To the left is a photograph of a woman who is quite old. The entire internet genealogy community thinks without much proof that she’s Eve Becker Brakeman. There’s a little problem with this assumption. Eve died in Lake County, Ohio 27 April 1839. If I’ve got my facts straight they would have had to disinter her to take a picture of her. Following is what I found out about Daguerre’s invention of the photographic process.
On January 7, 1839, members of the French Académie des Sciences were shown products of an invention that would forever change the nature of visual representation: photography. The astonishingly precise pictures they saw were the work of Louis-Jacques- Mandé Daguerre (1787–1851), a Romantic painter and printmaker most famous until then as the proprietor of the Diorama, a popular Parisian spectacle featuring theatrical painting and lighting effects. Each daguerreotype (as Daguerre dubbed his invention) was a one-of-a-kind image on a highly polished, silver-plated sheet of copper.
Not until 1838 had Daguerre’s continued experiments progressed to the point where he felt comfortable showing examples of the new medium to selected artists and scientists in the hope of lining up investors. François Arago, a noted astronomer and member of the French legislature, was among the new art’s most enthusiastic admirers. He became Daguerre’s champion in both the Académie des Sciences and the Chambre des Députés, securing the inventor a lifetime pension in exchange for the rights to his process. Only on August 19, 1839, was the revolutionary process explained, step by step, before a joint session of the Académie des Sciences and the Académie des Beaux-Arts, with an eager crowd of spectators spilling over into the courtyard outside. Source - "Capturing the Light" by Watson & Rappaport. Chapter 18
Another source I found stated that Daguerre’s process did not make its way to the United States until the fall of 1839.
Much as I’d like to, I can’t agree with the majority that this is Eve Brakeman. She was dead before the information about “How to make a Daguerrotype” ever left Paris. No one I’ve contacted has any idea where the picture came from. Also, although someone might have managed to copy a daguerreotype and transfer the image to paper, the process for printing photographs on paper wasn’t commonly used until the 1850’s.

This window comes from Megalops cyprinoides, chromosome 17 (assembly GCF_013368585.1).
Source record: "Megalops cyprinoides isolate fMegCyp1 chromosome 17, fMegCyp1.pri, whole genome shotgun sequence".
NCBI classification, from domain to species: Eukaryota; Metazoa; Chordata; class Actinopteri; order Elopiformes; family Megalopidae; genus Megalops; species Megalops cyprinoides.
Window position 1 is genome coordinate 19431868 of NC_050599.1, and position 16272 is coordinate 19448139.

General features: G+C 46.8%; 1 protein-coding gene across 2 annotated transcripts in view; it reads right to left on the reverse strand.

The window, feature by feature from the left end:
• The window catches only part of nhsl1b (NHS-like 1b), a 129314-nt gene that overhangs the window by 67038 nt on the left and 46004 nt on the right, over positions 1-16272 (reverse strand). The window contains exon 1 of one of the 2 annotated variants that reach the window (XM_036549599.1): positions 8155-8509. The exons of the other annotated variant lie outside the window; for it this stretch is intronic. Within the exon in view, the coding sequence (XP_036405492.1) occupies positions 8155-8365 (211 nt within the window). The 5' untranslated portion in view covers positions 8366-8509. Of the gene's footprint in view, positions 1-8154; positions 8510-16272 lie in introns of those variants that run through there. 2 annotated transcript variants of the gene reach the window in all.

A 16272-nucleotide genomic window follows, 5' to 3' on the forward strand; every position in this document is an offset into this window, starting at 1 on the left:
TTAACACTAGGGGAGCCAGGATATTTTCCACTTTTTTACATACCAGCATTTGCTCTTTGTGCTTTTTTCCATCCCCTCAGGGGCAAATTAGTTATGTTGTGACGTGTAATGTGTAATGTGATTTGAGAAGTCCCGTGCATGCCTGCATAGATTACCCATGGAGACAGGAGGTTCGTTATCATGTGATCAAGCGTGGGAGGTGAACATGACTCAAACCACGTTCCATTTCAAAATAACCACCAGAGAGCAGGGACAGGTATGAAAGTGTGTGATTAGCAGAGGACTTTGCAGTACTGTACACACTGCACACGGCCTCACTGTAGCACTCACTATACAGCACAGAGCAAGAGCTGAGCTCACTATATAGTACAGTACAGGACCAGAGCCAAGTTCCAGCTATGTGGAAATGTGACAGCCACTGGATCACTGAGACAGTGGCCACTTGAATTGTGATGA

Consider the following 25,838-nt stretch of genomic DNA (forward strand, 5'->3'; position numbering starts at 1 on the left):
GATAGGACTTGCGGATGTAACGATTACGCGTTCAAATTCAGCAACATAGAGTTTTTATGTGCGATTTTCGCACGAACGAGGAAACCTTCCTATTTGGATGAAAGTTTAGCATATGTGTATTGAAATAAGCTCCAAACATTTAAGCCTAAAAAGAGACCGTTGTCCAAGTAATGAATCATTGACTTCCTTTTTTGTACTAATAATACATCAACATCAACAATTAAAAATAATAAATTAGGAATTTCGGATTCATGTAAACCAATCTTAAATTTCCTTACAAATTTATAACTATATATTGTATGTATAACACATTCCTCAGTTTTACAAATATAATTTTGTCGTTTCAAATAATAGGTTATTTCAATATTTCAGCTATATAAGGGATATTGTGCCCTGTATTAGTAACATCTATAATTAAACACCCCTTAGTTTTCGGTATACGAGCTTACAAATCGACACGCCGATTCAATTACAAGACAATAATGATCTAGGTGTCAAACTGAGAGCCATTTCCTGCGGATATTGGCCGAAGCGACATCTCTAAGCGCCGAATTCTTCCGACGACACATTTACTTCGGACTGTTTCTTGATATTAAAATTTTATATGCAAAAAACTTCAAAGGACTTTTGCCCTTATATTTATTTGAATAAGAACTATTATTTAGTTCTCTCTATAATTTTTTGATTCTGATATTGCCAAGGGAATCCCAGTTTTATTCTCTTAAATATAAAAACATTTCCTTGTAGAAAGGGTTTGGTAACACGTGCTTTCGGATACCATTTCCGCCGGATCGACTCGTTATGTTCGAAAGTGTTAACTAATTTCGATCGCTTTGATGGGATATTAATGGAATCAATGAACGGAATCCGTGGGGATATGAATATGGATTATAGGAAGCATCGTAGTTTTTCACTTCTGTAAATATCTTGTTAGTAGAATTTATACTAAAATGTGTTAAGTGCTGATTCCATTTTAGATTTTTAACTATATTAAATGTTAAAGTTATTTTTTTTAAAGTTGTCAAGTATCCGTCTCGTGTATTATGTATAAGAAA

What I do know about Eve Becker Brakeman is that she lived to be 101 years old. She was born in Germany in 1738 and traveled with her family to the United States when she was young. She met and married Lodowick Brakeman (b. Brotzman) in Bergen Co, NJ in 1759. Lodowick spent much of his adult life in the Army so Eve moved from Army base to Army base while raising her family of 11 children. In 1780 Lodowick left military service and the family moved first to Montgomery County, New York and finally to Otsego County, New York where Lodowick died in 1813. Sometime after this Eve traveled to Lake County, Ohio, with her youngest son Henry. She lived with Henry’s family until she died in 1839.
How do I know all of this? In 1841 two of Eve’s sons, John and Henry, filed a claim for land based on their father’s Revolutionary War service. The file contains a wealth of information. It contains a copy of Lodowick’s will, the names of all the children and their spouses, the location (in 1841) of all the children, and - a charming addition - fraktur pictures *. Eve commissioned a fraktur painter to make a certificate showing the birth dates of all her children. When her children were grown they cut it apart and each of them took the piece with their own information on it. Several pieces were enclosed with the application as proof of birth dates.
We are descendants of Eve through her son John who died in Ashtabula Co, Ohio in 1853.
John’s daughter Susannah was another long lifer. She was born in 1793 and died 10 days short of her 87th birthday in October 1880. Susannah’s our 3th great grandmother. The descent from there goes: Susannah’s daughter Lovisa married C.O. Meacham, their daughter Estella married Cal Drew, our grandmother Mabel married C.A. Seward, you know the rest.
I’ve often wondered if the picture identified as Eve might actually be Susannah - the type of photograph (paper, sepia print) seems much closer to that time period (1870’s) and Susannah did live most of her life in the same geographic area as Eve.
The comparison I’m showing you here is what has haunted me about this picture from the beginning and why I really wish it could be properly identified.
the angle could be just a bit better but I’m almost convinced that those are the same pale green eyes that I’ve got. What do you think??